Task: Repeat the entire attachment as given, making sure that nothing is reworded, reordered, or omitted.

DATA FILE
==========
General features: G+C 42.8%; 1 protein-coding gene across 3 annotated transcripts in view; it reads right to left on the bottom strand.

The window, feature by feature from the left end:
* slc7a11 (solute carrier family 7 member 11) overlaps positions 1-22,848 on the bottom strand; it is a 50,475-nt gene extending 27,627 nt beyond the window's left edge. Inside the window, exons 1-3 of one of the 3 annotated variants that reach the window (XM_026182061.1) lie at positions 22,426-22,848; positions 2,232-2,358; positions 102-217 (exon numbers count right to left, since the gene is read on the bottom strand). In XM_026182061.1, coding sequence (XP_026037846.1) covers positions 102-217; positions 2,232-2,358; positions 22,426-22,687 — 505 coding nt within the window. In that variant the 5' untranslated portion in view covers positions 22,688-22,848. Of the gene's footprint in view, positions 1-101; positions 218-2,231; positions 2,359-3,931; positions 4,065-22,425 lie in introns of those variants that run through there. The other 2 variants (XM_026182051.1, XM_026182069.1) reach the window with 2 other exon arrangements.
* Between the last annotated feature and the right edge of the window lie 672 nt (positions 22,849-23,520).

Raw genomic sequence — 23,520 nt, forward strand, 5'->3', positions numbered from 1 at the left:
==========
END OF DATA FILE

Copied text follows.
General features: G+C 42.8%; 1 protein-coding gene across 3 annotated transcripts in view; it reads right to left on the bottom strand.

The window, feature by feature from the left end:
* slc7a11 (solute carrier family 7 member 11) overlaps positions 1-22,848 on the bottom strand; it is a 50,475-nt gene extending 27,627 nt beyond the window's left edge. Inside the window, exons 1-3 of one of the 3 annotated variants that reach the window (XM_026182061.1) lie at positions 22,426-22,848; positions 2,232-2,358; positions 102-217 (exon numbers count right to left, since the gene is read on the bottom strand). In XM_026182061.1, coding sequence (XP_026037846.1) covers positions 102-217; positions 2,232-2,358; positions 22,426-22,687 — 505 coding nt within the window. In that variant the 5' untranslated portion in view covers positions 22,688-22,848. Of the gene's footprint in view, positions 1-101; positions 218-2,231; positions 2,359-3,931; positions 4,065-22,425 lie in introns of those variants that run through there. The other 2 variants (XM_026182051.1, XM_026182069.1) reach the window with 2 other exon arrangements.
* Between the last annotated feature and the right edge of the window lie 672 nt (positions 22,849-23,520).

Raw genomic sequence — 23,520 nt, forward strand, 5'->3', positions numbered from 1 at the left: